Dispatchers did relay information to other police and deputies in the WCCCA system that Tylka was armed, but Cederberg did not get the information, he said. Nor did county dispatchers relay that information to Oregon State Police dispatchers when they called WCCCA and spoke with them.
That lack of critical information greatly changed how Cederberg reacted to the incident, the lawsuit said. Had Cederberg known Tylka was armed, dangerous and suicidal he may not have decided to turn on the crusier's police sirens and chase Tylka to a dark and relatively isolated rural dead-end road, he said.
Claims against the Sheriff's Office
Tylka had a history of mental illness and violent outbursts, Cederberg's lawsuit claims. He threatened Tylka-Armand several times in the weeks before her murder and the lawsuit alleges Washington County Sheriff's deputies had the opportunity to arrest him before her death, but failed to act.
Tylka-Armand called police on Nov. 29, 2016 — about a month before her death — reporting that her estranged husband had been harassing her and making violent threats. She told deputies Tylka was bipolar and mentally unstable. He had threatened to kill her and their infant child, threatened to harm Tylka-Armand's boyfriends and claimed to have purchased knives which he planned to use in their murders. She hadn't been sleeping at home or going to work for fear Tylka might find her, the lawsuit claims. The threats made her fear for her life, she reportedly told deputies.
A Washington County Sheriff's deputy interviewed her and Tylka that day. According to Cederberg's lawsuit, Tylka admitted to threatening his wife, but the deputy opted not to arrest him.
Cederberg claims the deputy had a mandatory duty to arrest Tylka. Under Oregon law, police are required to arrest domestic violence suspects if there is probable cause to believe they made domestic partners fear of imminent serious physical injury, Cederberg said.
The Washington County Sheriff's office "failed to train their deputy sheriffs ... that the duty to arrest perpetrators of domestic violence is mandatory" and not open to a deputy's discretion, Cederberg alleges.
Cederberg said the Washington County Sheriff's office has had a history of failing to arrest abusers. In 2013, Kenneth Van Patten murdered his wife and wounded a house guest before committing suicide. He had also been interviewed by deputies for threatening his family, Cederberg claims, but was not arrested either.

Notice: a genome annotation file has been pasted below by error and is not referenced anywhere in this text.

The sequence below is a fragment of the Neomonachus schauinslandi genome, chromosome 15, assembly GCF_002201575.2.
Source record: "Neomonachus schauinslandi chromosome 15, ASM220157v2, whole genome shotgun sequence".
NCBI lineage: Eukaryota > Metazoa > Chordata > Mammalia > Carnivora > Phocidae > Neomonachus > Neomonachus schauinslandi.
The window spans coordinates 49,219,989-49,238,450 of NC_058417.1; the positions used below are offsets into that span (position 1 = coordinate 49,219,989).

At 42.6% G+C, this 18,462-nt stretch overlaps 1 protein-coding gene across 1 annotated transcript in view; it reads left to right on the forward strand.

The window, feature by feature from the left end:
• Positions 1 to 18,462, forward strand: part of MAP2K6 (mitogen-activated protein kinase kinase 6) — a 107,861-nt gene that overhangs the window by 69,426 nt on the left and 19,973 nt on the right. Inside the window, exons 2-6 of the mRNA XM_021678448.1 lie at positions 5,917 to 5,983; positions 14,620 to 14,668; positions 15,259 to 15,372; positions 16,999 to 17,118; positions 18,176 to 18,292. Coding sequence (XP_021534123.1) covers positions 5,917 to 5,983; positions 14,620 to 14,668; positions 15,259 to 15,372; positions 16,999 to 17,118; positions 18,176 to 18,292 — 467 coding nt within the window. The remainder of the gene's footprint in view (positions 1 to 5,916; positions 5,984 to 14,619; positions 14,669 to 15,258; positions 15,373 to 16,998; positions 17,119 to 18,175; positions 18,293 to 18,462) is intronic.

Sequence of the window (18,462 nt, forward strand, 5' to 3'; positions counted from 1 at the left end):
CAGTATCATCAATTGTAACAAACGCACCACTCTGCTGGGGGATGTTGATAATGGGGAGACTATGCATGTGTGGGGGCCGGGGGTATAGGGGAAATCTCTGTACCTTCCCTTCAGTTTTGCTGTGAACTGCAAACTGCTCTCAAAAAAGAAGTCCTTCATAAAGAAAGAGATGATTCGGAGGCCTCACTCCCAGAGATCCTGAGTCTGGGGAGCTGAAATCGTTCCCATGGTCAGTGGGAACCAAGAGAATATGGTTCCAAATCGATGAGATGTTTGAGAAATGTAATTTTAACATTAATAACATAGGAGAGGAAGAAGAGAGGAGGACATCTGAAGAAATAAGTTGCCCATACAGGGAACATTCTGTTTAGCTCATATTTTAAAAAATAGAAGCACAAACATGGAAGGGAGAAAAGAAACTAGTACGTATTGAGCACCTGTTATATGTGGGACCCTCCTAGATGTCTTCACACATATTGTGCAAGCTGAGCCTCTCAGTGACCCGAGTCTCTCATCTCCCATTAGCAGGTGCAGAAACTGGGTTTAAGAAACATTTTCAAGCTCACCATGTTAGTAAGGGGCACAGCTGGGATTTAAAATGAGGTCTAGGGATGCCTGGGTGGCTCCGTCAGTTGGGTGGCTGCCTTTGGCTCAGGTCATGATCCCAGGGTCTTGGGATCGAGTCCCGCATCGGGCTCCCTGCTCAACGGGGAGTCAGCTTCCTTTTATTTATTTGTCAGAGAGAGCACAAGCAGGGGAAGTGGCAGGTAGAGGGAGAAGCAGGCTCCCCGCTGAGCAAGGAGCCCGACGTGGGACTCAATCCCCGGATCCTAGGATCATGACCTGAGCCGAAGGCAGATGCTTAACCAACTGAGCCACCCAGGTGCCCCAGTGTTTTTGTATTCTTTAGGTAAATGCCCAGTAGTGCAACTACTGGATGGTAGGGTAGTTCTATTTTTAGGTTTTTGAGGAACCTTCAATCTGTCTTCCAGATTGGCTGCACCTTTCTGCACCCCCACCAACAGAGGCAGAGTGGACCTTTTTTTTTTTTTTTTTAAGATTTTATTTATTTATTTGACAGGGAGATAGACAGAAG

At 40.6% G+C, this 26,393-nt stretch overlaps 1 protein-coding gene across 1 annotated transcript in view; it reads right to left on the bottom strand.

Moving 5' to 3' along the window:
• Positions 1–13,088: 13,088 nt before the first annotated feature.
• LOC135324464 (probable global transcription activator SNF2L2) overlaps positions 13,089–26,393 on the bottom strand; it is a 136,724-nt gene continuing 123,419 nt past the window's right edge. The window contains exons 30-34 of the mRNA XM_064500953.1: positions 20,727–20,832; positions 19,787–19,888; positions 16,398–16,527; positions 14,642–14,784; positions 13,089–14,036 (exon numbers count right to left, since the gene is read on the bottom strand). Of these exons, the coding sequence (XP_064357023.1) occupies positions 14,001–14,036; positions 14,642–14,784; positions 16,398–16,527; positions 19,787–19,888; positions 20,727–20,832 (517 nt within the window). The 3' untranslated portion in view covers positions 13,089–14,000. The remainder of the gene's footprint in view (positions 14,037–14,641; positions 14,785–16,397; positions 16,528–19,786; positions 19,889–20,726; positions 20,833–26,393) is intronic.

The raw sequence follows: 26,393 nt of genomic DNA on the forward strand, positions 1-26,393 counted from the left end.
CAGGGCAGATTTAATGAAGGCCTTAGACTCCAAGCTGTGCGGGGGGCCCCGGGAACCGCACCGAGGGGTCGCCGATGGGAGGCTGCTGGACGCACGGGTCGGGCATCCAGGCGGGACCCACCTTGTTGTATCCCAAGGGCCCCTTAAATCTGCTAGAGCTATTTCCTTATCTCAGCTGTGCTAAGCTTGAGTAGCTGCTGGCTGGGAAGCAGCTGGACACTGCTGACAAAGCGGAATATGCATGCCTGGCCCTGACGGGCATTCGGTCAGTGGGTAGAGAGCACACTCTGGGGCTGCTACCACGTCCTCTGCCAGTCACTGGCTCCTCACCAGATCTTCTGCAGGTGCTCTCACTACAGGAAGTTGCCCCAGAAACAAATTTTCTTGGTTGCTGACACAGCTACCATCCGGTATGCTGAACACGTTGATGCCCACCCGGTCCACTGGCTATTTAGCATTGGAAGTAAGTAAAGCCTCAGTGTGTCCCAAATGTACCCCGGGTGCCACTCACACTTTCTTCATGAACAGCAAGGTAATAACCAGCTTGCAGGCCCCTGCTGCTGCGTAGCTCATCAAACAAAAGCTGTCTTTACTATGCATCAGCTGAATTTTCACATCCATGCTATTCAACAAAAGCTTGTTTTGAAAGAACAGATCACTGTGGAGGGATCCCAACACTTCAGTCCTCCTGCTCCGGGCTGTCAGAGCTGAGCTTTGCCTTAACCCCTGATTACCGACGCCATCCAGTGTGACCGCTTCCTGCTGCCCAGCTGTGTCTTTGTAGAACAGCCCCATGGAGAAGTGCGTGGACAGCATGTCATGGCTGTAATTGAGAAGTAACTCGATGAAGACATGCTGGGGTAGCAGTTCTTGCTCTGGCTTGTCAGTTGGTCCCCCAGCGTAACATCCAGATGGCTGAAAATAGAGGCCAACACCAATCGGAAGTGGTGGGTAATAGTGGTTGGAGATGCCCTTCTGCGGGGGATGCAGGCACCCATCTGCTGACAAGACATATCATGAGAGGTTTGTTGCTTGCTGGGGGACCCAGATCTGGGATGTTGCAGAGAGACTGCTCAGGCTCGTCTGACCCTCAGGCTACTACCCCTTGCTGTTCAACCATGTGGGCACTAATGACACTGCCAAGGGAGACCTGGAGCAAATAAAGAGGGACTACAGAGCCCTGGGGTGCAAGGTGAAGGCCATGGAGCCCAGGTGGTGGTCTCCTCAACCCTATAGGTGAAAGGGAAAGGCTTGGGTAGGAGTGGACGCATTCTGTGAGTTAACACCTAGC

The Washington County Sheriff's Office released a statement Tuesday, Nov. 28, saying Cederberg acted heroically that night.
"We recognize the sacrifices he made to protect our community that night and the sacrificies he has made throughout his career," the county said. "We continue to send our best wishes to Trooper Cederberg and his family.''
Claims against Meridian Park Medical Center
The day after Tylka-Armand called police, Tylka reportedly attempted suicide and was taken to Legacy Meridian Park Medical Center for treatment. A doctor at the hospital's emergency room allegedly did not admit Tylka for emergency psychiatric care, despite knowing that Tylka was suicidal and had been placed on a police hold by authorities in King City, who brought him to the hospital after he purposfully overdosed on insulin. Instead, the doctor told King City police that Tylka's situation "sounded like a criminal matter." Tylka did not receive any mental health treatment and was released from the hospital later that same evening.
"…Had Mr. Tylka been admitted for emergency mental health treatment," Cederberg alleged in the lawsuit, "he would have … received in-custody mental health treatment sufficient to prevent his mental illness from producing the homicidal and suicidal behavior that erupted on Dec. 25, 2016, or would have remained in custody in an appropriate mental health treatment facility and not at large on (the night of Tylka-Armand's murder)."
Cederberg remains a trooper with the Oregon State Police. Cederberg said his employment has been modified to accomodate his recovery.
By Geoff Pursinger
Editor, Hillsboro Tribune